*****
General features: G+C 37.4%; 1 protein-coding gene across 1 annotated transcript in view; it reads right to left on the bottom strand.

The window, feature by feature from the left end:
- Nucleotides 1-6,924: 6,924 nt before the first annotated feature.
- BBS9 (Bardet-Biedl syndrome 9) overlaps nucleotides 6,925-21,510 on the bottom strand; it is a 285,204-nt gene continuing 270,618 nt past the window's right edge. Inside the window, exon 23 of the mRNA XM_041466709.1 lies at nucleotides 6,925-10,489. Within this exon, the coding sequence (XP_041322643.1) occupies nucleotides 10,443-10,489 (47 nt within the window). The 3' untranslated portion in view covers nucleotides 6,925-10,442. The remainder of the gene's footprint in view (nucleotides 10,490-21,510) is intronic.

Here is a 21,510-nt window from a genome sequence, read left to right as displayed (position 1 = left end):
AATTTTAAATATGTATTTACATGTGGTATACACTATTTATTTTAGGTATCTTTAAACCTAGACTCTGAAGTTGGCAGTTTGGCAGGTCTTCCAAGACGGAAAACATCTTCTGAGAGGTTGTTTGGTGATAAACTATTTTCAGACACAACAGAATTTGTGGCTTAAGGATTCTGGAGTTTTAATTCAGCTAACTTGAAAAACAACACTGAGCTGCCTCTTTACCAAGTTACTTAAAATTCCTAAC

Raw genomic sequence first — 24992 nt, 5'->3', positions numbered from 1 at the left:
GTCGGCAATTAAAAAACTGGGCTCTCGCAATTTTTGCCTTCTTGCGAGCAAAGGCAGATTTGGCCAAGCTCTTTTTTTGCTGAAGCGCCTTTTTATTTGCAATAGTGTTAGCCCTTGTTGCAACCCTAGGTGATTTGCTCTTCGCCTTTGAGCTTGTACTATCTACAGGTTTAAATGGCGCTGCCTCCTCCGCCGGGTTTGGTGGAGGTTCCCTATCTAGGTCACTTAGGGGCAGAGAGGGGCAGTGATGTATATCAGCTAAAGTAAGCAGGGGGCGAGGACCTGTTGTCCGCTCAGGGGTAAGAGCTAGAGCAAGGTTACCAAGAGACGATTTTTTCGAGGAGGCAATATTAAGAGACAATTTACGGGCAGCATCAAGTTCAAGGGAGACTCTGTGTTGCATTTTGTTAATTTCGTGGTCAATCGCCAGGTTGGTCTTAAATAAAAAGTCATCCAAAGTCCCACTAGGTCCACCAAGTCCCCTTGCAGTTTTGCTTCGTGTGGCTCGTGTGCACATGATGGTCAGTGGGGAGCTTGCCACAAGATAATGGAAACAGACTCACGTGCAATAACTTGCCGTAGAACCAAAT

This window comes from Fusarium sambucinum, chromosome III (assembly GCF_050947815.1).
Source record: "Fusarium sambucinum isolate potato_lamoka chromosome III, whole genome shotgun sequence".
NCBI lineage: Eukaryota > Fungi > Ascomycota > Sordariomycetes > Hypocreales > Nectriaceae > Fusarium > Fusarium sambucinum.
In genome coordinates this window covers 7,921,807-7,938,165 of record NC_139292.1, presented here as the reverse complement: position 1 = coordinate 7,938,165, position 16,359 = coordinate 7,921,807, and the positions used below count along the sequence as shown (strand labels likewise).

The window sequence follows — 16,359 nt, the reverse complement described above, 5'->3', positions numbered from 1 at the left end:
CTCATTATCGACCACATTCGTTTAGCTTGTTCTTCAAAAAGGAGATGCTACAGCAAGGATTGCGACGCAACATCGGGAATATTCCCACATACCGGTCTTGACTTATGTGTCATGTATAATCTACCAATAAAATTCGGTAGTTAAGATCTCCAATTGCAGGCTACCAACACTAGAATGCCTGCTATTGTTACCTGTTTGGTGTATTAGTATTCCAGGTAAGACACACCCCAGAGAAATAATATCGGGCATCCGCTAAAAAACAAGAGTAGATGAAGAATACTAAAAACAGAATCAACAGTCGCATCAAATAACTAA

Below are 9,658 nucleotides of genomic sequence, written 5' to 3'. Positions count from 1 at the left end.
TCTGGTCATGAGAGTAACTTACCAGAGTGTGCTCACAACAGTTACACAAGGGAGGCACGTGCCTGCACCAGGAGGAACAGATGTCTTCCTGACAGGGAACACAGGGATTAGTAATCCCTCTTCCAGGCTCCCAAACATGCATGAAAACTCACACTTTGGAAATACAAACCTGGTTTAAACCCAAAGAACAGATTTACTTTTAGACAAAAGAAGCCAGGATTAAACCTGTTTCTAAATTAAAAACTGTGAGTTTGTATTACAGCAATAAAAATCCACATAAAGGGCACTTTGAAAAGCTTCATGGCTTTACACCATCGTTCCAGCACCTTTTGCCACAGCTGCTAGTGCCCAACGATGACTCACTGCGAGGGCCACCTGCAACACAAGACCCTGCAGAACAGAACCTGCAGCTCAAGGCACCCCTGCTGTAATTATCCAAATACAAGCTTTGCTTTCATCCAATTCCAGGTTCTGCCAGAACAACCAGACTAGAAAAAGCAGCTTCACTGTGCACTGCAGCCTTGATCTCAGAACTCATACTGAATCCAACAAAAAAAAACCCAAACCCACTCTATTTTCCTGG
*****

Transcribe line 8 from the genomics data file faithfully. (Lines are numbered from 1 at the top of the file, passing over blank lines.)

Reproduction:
GTCGGCAATTAAAAAACTGGGCTCTCGCAATTTTTGCCTTCTTGCGAGCAAAGGCAGATTTGGCCAAGCTCTTTTTTTGCTGAAGCGCCTTTTTATTTGCAATAGTGTTAGCCCTTGTTGCAACCCTAGGTGATTTGCTCTTCGCCTTTGAGCTTGTACTATCTACAGGTTTAAATGGCGCTGCCTCCTCCGCCGGGTTTGGTGGAGGTTCCCTATCTAGGTCACTTAGGGGCAGAGAGGGGCAGTGATGTATATCAGCTAAAGTAAGCAGGGGGCGAGGACCTGTTGTCCGCTCAGGGGTAAGAGCTAGAGCAAGGTTACCAAGAGACGATTTTTTCGAGGAGGCAATATTAAGAGACAATTTACGGGCAGCATCAAGTTCAAGGGAGACTCTGTGTTGCATTTTGTTAATTTCGTGGTCAATCGCCAGGTTGGTCTTAAATAAAAAGTCATCCAAAGTCCCACTAGGTCCACCAAGTCCCCTTGCAGTTTTGCTTCGTGTGGCTCGTGTGCACATGATGGTCAGTGGGGAGCTTGCCACAAGATAATGGAAACAGACTCACGTGCAATAACTTGCCGTAGAACCAAAT